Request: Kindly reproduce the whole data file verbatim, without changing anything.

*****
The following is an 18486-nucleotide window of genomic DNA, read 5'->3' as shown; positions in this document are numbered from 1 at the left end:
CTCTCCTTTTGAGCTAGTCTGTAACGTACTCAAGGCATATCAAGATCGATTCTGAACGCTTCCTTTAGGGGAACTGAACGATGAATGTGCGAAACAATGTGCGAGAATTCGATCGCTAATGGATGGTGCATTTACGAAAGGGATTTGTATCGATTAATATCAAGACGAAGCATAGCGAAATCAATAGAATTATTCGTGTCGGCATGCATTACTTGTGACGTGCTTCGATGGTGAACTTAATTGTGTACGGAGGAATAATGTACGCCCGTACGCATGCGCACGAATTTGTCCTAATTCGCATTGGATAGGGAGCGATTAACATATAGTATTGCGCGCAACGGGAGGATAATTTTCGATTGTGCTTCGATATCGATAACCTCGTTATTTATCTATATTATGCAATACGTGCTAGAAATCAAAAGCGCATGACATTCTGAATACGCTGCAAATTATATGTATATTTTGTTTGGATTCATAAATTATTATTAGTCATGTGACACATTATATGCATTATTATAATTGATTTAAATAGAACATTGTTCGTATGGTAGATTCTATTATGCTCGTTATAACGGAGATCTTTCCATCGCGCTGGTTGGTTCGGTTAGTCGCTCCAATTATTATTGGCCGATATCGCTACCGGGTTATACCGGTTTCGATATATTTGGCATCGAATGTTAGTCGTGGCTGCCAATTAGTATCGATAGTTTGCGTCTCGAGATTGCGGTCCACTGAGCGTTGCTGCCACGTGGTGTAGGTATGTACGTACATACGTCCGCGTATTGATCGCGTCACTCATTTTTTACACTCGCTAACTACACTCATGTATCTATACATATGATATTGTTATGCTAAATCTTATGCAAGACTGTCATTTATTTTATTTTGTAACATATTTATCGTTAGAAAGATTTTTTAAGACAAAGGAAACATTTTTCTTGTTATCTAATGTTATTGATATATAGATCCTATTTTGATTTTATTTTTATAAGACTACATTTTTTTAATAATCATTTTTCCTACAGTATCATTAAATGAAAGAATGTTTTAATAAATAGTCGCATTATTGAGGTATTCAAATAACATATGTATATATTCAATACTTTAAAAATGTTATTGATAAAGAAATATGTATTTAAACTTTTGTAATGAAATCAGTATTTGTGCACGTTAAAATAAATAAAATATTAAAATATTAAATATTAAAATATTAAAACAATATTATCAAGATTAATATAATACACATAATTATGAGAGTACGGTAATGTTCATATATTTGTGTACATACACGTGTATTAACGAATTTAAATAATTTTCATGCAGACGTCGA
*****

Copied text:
The following is an 18486-nucleotide window of genomic DNA, read 5'->3' as shown; positions in this document are numbered from 1 at the left end:
CTCTCCTTTTGAGCTAGTCTGTAACGTACTCAAGGCATATCAAGATCGATTCTGAACGCTTCCTTTAGGGGAACTGAACGATGAATGTGCGAAACAATGTGCGAGAATTCGATCGCTAATGGATGGTGCATTTACGAAAGGGATTTGTATCGATTAATATCAAGACGAAGCATAGCGAAATCAATAGAATTATTCGTGTCGGCATGCATTACTTGTGACGTGCTTCGATGGTGAACTTAATTGTGTACGGAGGAATAATGTACGCCCGTACGCATGCGCACGAATTTGTCCTAATTCGCATTGGATAGGGAGCGATTAACATATAGTATTGCGCGCAACGGGAGGATAATTTTCGATTGTGCTTCGATATCGATAACCTCGTTATTTATCTATATTATGCAATACGTGCTAGAAATCAAAAGCGCATGACATTCTGAATACGCTGCAAATTATATGTATATTTTGTTTGGATTCATAAATTATTATTAGTCATGTGACACATTATATGCATTATTATAATTGATTTAAATAGAACATTGTTCGTATGGTAGATTCTATTATGCTCGTTATAACGGAGATCTTTCCATCGCGCTGGTTGGTTCGGTTAGTCGCTCCAATTATTATTGGCCGATATCGCTACCGGGTTATACCGGTTTCGATATATTTGGCATCGAATGTTAGTCGTGGCTGCCAATTAGTATCGATAGTTTGCGTCTCGAGATTGCGGTCCACTGAGCGTTGCTGCCACGTGGTGTAGGTATGTACGTACATACGTCCGCGTATTGATCGCGTCACTCATTTTTTACACTCGCTAACTACACTCATGTATCTATACATATGATATTGTTATGCTAAATCTTATGCAAGACTGTCATTTATTTTATTTTGTAACATATTTATCGTTAGAAAGATTTTTTAAGACAAAGGAAACATTTTTCTTGTTATCTAATGTTATTGATATATAGATCCTATTTTGATTTTATTTTTATAAGACTACATTTTTTTAATAATCATTTTTCCTACAGTATCATTAAATGAAAGAATGTTTTAATAAATAGTCGCATTATTGAGGTATTCAAATAACATATGTATATATTCAATACTTTAAAAATGTTATTGATAAAGAAATATGTATTTAAACTTTTGTAATGAAATCAGTATTTGTGCACGTTAAAATAAATAAAATATTAAAATATTAAATATTAAAATATTAAAACAATATTATCAAGATTAATATAATACACATAATTATGAGAGTACGGTAATGTTCATATATTTGTGTACATACACGTGTATTAACGAATTTAAATAATTTTCATGCAGACGTCGA